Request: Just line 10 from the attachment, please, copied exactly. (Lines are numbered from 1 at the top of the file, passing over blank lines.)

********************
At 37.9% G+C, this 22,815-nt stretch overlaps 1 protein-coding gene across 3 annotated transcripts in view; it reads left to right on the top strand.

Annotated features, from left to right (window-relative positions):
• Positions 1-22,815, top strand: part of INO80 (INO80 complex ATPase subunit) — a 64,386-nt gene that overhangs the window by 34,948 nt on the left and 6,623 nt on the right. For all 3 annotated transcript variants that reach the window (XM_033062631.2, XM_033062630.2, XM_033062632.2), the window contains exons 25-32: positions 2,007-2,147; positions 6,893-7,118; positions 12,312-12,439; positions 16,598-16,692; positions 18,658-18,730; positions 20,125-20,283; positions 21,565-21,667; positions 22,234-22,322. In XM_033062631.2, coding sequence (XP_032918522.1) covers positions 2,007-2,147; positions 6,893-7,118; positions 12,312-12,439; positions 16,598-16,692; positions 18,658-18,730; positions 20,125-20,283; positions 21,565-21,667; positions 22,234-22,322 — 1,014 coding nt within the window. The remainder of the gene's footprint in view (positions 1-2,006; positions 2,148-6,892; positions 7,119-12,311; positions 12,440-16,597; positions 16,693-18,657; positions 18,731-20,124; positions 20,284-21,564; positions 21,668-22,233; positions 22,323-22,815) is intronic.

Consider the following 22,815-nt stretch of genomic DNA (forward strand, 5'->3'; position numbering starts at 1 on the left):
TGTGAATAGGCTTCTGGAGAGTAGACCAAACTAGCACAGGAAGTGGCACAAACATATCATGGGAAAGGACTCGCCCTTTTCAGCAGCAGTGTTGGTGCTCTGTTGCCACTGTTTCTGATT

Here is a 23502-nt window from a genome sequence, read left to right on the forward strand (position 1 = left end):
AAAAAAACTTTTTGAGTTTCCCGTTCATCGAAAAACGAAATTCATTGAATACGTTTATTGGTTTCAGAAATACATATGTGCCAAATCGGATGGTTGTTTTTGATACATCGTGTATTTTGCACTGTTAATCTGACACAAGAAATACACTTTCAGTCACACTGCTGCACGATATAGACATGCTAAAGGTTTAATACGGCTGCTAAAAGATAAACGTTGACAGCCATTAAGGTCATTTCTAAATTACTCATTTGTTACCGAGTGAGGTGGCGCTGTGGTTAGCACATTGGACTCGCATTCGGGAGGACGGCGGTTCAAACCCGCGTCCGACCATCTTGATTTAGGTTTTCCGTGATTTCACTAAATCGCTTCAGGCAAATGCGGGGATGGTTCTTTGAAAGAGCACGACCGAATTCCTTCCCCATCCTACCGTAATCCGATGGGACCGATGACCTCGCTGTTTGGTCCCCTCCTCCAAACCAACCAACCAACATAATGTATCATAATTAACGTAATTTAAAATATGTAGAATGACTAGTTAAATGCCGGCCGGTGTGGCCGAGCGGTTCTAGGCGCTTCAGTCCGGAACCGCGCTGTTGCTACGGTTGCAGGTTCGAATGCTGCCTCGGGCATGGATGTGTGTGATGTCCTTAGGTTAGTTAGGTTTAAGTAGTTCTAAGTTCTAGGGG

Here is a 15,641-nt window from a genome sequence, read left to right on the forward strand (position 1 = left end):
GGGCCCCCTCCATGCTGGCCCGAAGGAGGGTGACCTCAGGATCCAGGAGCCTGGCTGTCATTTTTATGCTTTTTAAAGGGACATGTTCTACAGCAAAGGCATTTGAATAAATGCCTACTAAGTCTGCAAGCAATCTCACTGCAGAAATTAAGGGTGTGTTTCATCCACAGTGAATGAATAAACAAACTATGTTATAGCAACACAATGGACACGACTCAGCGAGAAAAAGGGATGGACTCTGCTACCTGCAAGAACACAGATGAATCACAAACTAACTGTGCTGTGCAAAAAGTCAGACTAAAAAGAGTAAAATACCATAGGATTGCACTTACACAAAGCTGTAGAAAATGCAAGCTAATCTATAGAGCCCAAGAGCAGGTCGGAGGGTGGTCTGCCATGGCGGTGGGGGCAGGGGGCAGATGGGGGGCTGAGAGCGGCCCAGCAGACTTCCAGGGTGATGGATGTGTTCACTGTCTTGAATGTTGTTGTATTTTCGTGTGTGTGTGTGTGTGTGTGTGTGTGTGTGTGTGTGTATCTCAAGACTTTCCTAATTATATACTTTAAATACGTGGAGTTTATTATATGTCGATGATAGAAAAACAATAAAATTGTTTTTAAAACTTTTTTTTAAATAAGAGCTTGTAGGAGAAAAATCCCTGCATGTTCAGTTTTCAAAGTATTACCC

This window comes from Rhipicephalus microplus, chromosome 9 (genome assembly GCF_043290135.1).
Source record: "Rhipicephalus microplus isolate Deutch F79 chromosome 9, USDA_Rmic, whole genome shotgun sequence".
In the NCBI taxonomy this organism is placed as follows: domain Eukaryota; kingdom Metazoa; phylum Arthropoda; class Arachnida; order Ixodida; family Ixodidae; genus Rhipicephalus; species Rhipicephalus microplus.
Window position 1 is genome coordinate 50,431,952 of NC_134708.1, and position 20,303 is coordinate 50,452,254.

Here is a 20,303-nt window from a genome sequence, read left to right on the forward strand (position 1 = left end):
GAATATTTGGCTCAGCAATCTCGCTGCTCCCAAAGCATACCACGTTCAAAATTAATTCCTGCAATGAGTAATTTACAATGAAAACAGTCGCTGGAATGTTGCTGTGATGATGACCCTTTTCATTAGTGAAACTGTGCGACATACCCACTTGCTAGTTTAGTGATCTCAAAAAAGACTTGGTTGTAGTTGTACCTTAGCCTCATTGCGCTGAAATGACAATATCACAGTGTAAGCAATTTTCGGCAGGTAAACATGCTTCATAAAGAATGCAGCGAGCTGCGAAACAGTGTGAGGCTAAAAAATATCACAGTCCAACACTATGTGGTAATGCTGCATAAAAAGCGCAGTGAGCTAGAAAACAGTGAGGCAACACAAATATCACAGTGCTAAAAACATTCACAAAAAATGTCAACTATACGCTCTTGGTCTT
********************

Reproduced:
This window comes from Rhipicephalus microplus, chromosome 9 (genome assembly GCF_043290135.1).